By Branwyn Wagman, UC Santa Cruz Genomics Institute

Investigators at the UC Santa Cruz Genomics Institute have optimized performance of a mobile-phone-sized MinIONTM DNA sequencer, marketed by Oxford Nanopore. Their work was reported in Nature Methods on February 16, 2015.

The MinION device reads individual DNA strands base-by-base as they pass through a nanoscale pore (nanopore) under control of an applied voltage. This process is facilitated by an enzyme bound to the DNA.

Biomolecular engineering graduate student Miten Jain led the research with director of comparative genomics Benedict Paten and biomolecular engineering professor Mark Akeson, who along with biochemist David Deamer has helped develop the scientific foundation of the nanopore device for the past 18 years.

To optimize the MinION’s performance, the researchers used standard reference genomes and an expectation-maximization algorithm to obtain robust maximum likelihood estimates for rates of read insertions, deletions, and substitution errors (4.9%, 7.8%, and 5.1% respectively).

The MinION technology is constantly evolving, resulting in multiple updates to the platform in the past six months, Akeson explained. “Each of these updates has resulted in improved read quality,” he said.

“In this study we saw performance significantly better than what has been seen with this device before,” Akeson said. “Over 99% of high-quality, two-dimensional MinION reads mapped to the reference genome at a mean identity of 85%.”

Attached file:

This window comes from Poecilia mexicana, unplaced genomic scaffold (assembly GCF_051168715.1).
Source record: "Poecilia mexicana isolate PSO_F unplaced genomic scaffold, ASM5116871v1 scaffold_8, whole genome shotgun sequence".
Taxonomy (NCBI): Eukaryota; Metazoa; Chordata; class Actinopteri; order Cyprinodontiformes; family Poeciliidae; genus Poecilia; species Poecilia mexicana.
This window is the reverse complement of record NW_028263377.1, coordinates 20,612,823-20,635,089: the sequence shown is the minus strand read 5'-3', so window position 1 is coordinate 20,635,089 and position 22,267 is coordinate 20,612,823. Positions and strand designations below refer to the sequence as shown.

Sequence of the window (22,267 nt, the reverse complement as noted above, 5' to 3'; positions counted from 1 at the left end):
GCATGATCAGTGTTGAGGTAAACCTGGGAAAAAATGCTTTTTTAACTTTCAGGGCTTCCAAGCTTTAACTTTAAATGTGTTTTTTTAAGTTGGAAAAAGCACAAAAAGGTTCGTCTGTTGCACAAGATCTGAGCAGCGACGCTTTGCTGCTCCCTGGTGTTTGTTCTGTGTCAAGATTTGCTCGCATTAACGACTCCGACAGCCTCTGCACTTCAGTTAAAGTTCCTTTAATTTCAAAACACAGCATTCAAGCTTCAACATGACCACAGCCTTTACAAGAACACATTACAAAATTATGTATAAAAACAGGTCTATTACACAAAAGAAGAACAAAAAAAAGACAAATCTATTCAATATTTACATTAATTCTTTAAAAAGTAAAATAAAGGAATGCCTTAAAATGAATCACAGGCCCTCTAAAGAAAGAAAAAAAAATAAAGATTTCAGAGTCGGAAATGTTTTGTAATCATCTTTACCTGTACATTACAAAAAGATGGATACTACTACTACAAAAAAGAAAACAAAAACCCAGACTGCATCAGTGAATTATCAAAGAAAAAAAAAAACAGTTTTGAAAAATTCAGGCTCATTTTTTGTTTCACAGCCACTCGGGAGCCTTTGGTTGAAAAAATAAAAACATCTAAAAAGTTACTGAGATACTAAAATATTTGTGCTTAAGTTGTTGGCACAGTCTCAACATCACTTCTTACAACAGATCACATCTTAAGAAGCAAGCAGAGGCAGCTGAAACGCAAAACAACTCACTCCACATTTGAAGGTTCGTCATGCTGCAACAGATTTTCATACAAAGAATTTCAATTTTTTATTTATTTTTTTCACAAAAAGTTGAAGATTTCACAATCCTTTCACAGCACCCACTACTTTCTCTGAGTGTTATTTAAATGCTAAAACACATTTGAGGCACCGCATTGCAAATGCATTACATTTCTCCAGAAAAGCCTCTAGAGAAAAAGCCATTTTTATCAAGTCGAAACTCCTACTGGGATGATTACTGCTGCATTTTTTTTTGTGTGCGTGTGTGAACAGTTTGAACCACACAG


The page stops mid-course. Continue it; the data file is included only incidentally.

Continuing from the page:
The UC Santa Cruz investigators also presented a tool that can be used to detect single nucleotide variants from MinION data. It employs maximum-likelihood parameter estimates and marginalization over many possible read alignments.

“In this study, we were able to detect single-nucleotide variations with precision and recall of up to 99%,” said Paten.

By pairing a high-confidence alignment strategy with long MinION reads, the group resolved the copy number for a cancer/testis gene family (CT47) within an unresolved region of human chromosome Xq24, a feat possible only with long-read sequencing such as the MinION makes possible.

“The MinION nanopore sequencer is changing how we think about DNA sequencing,” Jain said. He explained that while DNA base read lengths of 8-10 kilobases are now considered normal, the MinION device has achieved reads exceeding 48 kilobases.

“With the combination of long-reads and portability, the MinION is primed to disrupt the way we do genomics,” Jain said.

The paper’s co-authors also included biomolecular engineering graduate student Ian Fiddes, postdoctoral scholar Karen Miga, and staff scientist Hugh Olsen. All are from the UC Santa Cruz Genomics Institute.
The study was supported by National Human Genome Research Institute (NHGRI) grant HG006321.

Read the report in Nature Methods.